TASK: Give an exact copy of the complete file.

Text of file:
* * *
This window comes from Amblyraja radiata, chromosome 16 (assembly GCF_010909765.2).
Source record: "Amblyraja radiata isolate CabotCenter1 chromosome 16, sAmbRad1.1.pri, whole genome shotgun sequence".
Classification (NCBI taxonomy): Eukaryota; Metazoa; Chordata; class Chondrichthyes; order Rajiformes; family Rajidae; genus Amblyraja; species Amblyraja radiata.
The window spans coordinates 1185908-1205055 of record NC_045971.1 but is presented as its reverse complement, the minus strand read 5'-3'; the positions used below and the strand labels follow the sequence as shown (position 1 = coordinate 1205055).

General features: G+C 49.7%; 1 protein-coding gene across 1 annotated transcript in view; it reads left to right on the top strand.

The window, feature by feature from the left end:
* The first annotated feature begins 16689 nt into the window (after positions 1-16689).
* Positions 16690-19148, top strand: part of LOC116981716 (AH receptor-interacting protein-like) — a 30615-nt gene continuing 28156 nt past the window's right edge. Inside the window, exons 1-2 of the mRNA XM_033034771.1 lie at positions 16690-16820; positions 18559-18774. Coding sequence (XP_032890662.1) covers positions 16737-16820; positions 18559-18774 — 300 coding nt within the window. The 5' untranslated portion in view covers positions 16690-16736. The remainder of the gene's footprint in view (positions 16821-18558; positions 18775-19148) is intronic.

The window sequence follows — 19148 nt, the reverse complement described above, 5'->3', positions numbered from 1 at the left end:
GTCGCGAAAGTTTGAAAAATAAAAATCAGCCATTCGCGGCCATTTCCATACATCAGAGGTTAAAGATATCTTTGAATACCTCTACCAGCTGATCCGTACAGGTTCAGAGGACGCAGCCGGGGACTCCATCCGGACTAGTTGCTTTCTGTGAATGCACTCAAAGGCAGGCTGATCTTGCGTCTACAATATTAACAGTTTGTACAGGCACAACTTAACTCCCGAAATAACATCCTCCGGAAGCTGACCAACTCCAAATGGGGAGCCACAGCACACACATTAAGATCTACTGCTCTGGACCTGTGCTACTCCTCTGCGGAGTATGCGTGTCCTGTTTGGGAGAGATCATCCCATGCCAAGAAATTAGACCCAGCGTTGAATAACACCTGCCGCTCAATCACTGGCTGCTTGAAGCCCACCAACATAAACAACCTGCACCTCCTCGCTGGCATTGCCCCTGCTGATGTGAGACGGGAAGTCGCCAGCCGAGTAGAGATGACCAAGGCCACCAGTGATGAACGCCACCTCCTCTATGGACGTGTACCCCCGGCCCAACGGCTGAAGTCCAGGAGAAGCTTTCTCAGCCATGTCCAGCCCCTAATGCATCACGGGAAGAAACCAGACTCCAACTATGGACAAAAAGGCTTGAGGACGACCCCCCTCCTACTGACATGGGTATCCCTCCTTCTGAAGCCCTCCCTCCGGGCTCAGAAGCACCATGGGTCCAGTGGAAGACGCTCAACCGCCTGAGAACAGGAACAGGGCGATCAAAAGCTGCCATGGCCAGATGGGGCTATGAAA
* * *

This window comes from Amblyraja radiata, chromosome 16 (assembly GCF_010909765.2).
Source record: "Amblyraja radiata isolate CabotCenter1 chromosome 16, sAmbRad1.1.pri, whole genome shotgun sequence".
Classification (NCBI taxonomy): Eukaryota; Metazoa; Chordata; class Chondrichthyes; order Rajiformes; family Rajidae; genus Amblyraja; species Amblyraja radiata.
The window spans coordinates 1185908-1205055 of record NC_045971.1 but is presented as its reverse complement, the minus strand read 5'-3'; the positions used below and the strand labels follow the sequence as shown (position 1 = coordinate 1205055).

General features: G+C 49.7%; 1 protein-coding gene across 1 annotated transcript in view; it reads left to right on the top strand.

The window, feature by feature from the left end:
* The first annotated feature begins 16689 nt into the window (after positions 1-16689).
* Positions 16690-19148, top strand: part of LOC116981716 (AH receptor-interacting protein-like) — a 30615-nt gene continuing 28156 nt past the window's right edge. Inside the window, exons 1-2 of the mRNA XM_033034771.1 lie at positions 16690-16820; positions 18559-18774. Coding sequence (XP_032890662.1) covers positions 16737-16820; positions 18559-18774 — 300 coding nt within the window. The 5' untranslated portion in view covers positions 16690-16736. The remainder of the gene's footprint in view (positions 16821-18558; positions 18775-19148) is intronic.

The window sequence follows — 19148 nt, the reverse complement described above, 5'->3', positions numbered from 1 at the left end:
GTCGCGAAAGTTTGAAAAATAAAAATCAGCCATTCGCGGCCATTTCCATACATCAGAGGTTAAAGATATCTTTGAATACCTCTACCAGCTGATCCGTACAGGTTCAGAGGACGCAGCCGGGGACTCCATCCGGACTAGTTGCTTTCTGTGAATGCACTCAAAGGCAGGCTGATCTTGCGTCTACAATATTAACAGTTTGTACAGGCACAACTTAACTCCCGAAATAACATCCTCCGGAAGCTGACCAACTCCAAATGGGGAGCCACAGCACACACATTAAGATCTACTGCTCTGGACCTGTGCTACTCCTCTGCGGAGTATGCGTGTCCTGTTTGGGAGAGATCATCCCATGCCAAGAAATTAGACCCAGCGTTGAATAACACCTGCCGCTCAATCACTGGCTGCTTGAAGCCCACCAACATAAACAACCTGCACCTCCTCGCTGGCATTGCCCCTGCTGATGTGAGACGGGAAGTCGCCAGCCGAGTAGAGATGACCAAGGCCACCAGTGATGAACGCCACCTCCTCTATGGACGTGTACCCCCGGCCCAACGGCTGAAGTCCAGGAGAAGCTTTCTCAGCCATGTCCAGCCCCTAATGCATCACGGGAAGAAACCAGACTCCAACTATGGACAAAAAGGCTTGAGGACGACCCCCCTCCTACTGACATGGGTATCCCTCCTTCTGAAGCCCTCCCTCCGGGCTCAGAAGCACCATGGGTCCAGTGGAAGACGCTCAACCGCCTGAGAACAGGAACAGGGCGATCAAAAGCTGCCATGGCCAGATGGGGCTATGAAA